Promoting Amyloidosis Awareness to Create a Better Future

We must all work to reduce inequity in healthcare access for rare diseases

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by Jaime Christmas |

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Late last week, to drive disease awareness, I took to the streets in downtown Auckland, New Zealand, and asked random people if they had heard of amyloidosis. None of the 15 strangers who were kind enough to answer my questions had heard of it. This does not surprise me when even general practitioners don’t acknowledge the condition when diagnosing their patients.

As an advocate for the New Zealand Amyloidosis Patients Association and a caregiver to my late husband, Aubrey, who suffered from hereditary ATTR amyloidosis, I feel a pressing need to make society take notice of illnesses that are described as “rare.”

I believe it is a misnomer to call hATTR rare, because it almost discounts the condition and undermines its impact on sufferers and their loved ones. Rare does not necessarily equate to fewer people, because collectively, about 300 million people worldwide suffer from a lesser-known condition.

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The misdiagnosis problem

Recently, I had the pleasure of meeting a mother whose daughter was diagnosed with mosaic trisomy 9, a rare genetic condition. She shared the challenges she faced when trying to find out what her daughter’s condition was. Her child was given countless treatments that didn’t work due to a misdiagnosis. She felt intense relief when the doctors were finally able to correctly provide a name for the condition.

Not knowing which illness someone has is difficult. My late husband also experienced misdiagnosis. In this chasm of obscurity, the sufferer and the carer trip around in circles, not knowing what to do, determined to overcome the burden of seeking answers.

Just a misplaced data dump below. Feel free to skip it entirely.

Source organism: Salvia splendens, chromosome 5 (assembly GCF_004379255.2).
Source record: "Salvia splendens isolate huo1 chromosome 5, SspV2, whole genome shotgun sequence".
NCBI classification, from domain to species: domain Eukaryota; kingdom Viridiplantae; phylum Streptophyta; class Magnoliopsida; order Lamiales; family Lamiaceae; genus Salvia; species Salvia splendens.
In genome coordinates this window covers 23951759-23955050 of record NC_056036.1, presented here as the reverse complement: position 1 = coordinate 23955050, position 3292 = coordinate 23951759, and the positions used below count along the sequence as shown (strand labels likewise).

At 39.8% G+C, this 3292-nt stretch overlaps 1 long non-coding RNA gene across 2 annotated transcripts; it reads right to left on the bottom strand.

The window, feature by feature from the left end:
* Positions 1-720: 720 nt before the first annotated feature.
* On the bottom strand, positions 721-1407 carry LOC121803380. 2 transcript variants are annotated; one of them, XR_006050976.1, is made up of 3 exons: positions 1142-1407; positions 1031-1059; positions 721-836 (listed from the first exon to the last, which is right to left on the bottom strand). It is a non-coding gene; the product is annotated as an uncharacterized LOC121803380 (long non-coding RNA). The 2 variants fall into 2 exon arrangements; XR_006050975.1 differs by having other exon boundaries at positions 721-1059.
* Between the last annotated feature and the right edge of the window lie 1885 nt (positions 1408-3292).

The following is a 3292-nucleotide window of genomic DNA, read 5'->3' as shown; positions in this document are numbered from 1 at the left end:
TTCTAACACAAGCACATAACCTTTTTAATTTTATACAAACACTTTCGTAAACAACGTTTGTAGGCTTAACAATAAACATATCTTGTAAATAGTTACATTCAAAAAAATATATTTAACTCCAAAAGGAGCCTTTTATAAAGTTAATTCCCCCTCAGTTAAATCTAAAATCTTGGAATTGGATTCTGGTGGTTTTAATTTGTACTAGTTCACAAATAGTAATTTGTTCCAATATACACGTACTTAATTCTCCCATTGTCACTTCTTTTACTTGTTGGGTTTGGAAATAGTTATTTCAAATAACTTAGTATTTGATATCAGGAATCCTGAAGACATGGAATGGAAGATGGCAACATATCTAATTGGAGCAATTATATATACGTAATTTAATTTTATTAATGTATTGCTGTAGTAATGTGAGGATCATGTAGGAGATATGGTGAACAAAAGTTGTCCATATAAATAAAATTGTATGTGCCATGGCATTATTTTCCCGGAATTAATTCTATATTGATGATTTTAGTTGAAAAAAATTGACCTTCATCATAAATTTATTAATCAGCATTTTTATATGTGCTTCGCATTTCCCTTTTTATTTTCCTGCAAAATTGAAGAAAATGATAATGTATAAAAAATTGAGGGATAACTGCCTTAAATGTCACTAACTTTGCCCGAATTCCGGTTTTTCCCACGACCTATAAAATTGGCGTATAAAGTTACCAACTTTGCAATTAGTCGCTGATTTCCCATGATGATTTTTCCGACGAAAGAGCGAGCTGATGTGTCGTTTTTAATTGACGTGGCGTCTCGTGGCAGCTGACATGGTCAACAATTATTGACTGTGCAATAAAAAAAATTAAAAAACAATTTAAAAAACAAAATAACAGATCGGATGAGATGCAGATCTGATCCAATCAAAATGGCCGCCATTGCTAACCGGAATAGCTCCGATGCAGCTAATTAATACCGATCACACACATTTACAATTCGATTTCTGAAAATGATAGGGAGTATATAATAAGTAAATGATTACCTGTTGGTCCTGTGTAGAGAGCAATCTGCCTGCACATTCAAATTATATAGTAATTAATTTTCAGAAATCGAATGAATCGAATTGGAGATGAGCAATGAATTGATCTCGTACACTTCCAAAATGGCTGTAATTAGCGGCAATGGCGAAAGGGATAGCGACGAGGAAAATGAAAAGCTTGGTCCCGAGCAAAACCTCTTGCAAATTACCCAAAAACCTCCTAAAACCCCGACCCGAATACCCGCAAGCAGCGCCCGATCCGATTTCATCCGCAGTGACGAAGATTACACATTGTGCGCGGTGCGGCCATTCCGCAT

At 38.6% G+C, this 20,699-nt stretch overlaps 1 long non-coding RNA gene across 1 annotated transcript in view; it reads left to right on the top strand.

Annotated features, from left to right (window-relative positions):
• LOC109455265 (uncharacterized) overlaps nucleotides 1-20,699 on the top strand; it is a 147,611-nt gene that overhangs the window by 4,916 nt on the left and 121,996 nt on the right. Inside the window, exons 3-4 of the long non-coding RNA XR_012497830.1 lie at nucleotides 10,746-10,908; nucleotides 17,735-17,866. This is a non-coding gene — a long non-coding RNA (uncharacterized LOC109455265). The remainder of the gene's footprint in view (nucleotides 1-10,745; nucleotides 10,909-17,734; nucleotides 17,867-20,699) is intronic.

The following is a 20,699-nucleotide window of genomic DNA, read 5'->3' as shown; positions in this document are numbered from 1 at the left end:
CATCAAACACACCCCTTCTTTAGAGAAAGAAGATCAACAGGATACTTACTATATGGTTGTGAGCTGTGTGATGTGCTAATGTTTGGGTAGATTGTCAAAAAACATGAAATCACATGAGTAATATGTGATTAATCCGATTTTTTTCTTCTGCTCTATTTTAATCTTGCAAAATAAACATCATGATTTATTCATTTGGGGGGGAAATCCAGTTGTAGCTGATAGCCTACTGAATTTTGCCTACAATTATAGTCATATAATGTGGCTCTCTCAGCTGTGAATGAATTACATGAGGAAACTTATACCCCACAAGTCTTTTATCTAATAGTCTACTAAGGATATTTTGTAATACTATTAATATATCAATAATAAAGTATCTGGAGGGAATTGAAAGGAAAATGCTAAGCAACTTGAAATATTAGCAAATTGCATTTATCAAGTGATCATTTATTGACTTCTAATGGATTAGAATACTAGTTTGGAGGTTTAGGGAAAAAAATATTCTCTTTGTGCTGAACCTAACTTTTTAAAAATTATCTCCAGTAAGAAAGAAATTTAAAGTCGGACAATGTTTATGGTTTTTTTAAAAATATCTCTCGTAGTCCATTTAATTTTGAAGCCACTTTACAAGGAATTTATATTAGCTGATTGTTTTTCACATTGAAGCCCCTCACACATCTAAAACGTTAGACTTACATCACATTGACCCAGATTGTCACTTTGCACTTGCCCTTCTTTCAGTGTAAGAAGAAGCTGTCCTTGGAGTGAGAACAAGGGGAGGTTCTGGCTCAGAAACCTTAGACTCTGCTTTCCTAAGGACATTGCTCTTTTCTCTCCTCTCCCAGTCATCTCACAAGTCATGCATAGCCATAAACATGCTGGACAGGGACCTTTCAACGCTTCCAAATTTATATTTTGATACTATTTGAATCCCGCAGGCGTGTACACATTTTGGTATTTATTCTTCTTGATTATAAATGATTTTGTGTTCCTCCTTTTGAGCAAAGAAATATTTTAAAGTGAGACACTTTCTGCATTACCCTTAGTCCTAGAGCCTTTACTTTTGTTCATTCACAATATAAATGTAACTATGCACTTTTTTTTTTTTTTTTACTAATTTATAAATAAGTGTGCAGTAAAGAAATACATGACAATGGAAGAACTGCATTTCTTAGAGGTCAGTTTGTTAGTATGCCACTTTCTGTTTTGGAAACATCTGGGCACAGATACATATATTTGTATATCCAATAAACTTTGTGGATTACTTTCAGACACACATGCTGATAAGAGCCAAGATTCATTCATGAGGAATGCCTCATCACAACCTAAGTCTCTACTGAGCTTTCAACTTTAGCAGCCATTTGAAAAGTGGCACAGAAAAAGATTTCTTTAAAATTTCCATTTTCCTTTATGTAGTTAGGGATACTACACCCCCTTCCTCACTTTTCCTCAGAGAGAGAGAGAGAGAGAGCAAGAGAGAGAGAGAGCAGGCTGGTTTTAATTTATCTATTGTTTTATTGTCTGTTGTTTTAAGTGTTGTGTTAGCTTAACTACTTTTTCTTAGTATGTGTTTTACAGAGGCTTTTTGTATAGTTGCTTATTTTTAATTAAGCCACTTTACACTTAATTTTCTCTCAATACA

Rare conditions are a public health issue that the healthcare systems of countries, the global disease community, and society itself need to start paying more attention to.

The treatment access problem

The lack of attention to, and concern about, rare diseases in many parts of the world, including New Zealand, have led to many unnecessary deaths, including my husband. His family, for example, lives in the United Kingdom, and some of his family members were diagnosed with the same genetic condition he had, yet they are doing well. They are fortunate to be looked after at the National Health Service’s National Amyloidosis Center, at the University College London Center for Amyloidosis and Acute Phase Proteins, where they have access to targeted treatment.

As a result of our location, we never imagined that where we lived would determine how long we got to thrive. The disparity and inequitable access to medicine due to locale meant that we had to work harder to meet our needs.

October 26 was World Amyloidosis Day. Patient advocates worldwide, including myself, stand together at this annual event to make our voices heard by all. Change starts with awareness. Hopefully, one day, treatment will be available to all, no matter where they live.

Note: FAP News Today is strictly a news and information website about the disease. It does not provide medical advice, diagnosis, or treatment. This content is not intended to be a substitute for professional medical advice, diagnosis, or treatment. Always seek the advice of your physician or other qualified health provider with any questions you may have regarding a medical condition. Never disregard professional medical advice or delay in seeking it because of something you have read on this website. The opinions expressed in this column are not those of FAP News Today or its parent company, BioNews, and are intended to spark discussion about issues pertaining to familial amyloid polyneuropathy.


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